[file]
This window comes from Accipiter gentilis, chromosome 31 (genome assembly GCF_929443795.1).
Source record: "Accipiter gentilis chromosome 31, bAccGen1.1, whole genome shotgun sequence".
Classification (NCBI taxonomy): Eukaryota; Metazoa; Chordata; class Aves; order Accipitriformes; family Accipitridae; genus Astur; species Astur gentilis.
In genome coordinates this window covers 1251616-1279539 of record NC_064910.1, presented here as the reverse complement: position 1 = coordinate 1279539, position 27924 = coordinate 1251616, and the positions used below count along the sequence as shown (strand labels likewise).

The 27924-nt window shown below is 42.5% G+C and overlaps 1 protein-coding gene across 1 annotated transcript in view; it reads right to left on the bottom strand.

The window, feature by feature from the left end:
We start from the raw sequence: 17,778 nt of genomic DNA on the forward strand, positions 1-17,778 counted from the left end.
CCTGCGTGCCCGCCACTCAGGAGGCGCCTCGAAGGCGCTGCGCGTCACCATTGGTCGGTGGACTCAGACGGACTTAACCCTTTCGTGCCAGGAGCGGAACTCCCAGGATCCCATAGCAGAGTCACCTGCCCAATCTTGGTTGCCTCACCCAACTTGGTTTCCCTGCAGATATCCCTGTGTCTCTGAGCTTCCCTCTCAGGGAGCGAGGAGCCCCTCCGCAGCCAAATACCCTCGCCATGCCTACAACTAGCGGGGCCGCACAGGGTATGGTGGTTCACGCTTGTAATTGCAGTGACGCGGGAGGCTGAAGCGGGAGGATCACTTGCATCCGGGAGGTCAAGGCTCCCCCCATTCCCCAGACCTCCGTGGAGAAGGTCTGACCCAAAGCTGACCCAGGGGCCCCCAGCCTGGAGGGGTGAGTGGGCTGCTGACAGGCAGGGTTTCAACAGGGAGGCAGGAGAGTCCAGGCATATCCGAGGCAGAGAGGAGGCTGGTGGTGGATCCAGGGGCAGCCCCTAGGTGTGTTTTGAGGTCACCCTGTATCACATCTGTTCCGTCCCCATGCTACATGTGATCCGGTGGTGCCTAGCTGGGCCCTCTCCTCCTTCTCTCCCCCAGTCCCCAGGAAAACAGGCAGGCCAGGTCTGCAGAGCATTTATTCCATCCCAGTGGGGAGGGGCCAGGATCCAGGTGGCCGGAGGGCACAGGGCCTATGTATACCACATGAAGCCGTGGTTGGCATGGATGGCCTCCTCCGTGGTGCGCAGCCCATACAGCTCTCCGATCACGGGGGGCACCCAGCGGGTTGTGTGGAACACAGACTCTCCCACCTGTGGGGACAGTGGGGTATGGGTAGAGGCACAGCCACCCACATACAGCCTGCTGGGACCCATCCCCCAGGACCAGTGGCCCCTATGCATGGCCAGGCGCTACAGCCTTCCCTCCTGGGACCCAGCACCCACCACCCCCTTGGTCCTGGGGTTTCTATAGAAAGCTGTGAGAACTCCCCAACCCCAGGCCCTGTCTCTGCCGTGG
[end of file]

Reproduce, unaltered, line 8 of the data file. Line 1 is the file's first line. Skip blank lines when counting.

CCTGCGTGCCCGCCACTCAGGAGGCGCCTCGAAGGCGCTGCGCGTCACCATTGGTCGGTGGACTCAGACGGACTTAACCCTTTCGTGCCAGGAGCGGAACTCCCAGGATCCCATAGCAGAGTCACCTGCCCAATCTTGGTTGCCTCACCCAACTTGGTTTCCCTGCAGATATCCCTGTGTCTCTGAGCTTCCCTCTCAGGGAGCGAGGAGCCCCTCCGCAGCCAAATACCCTCGCCATGCCTACAACTAGCGGGGCCGCACAGGGTATGGTGGTTCACGCTTGTAATTGCAGTGACGCGGGAGGCTGAAGCGGGAGGATCACTTGCATCCGGGAGGTCAAGGCTCCCCCCATTCCCCAGACCTCCGTGGAGAAGGTCTGACCCAAAGCTGACCCAGGGGCCCCCAGCCTGGAGGGGTGAGTGGGCTGCTGACAGGCAGGGTTTCAACAGGGAGGCAGGAGAGTCCAGGCATATCCGAGGCAGAGAGGAGGCTGGTGGTGGATCCAGGGGCAGCCCCTAGGTGTGTTTTGAGGTCACCCTGTATCACATCTGTTCCGTCCCCATGCTACATGTGATCCGGTGGTGCCTAGCTGGGCCCTCTCCTCCTTCTCTCCCCCAGTCCCCAGGAAAACAGGCAGGCCAGGTCTGCAGAGCATTTATTCCATCCCAGTGGGGAGGGGCCAGGATCCAGGTGGCCGGAGGGCACAGGGCCTATGTATACCACATGAAGCCGTGGTTGGCATGGATGGCCTCCTCCGTGGTGCGCAGCCCATACAGCTCTCCGATCACGGGGGGCACCCAGCGGGTTGTGTGGAACACAGACTCTCCCACCTGTGGGGACAGTGGGGTATGGGTAGAGGCACAGCCACCCACATACAGCCTGCTGGGACCCATCCCCCAGGACCAGTGGCCCCTATGCATGGCCAGGCGCTACAGCCTTCCCTCCTGGGACCCAGCACCCACCACCCCCTTGGTCCTGGGGTTTCTATAGAAAGCTGTGAGAACTCCCCAACCCCAGGCCCTGTCTCTGCCGTGG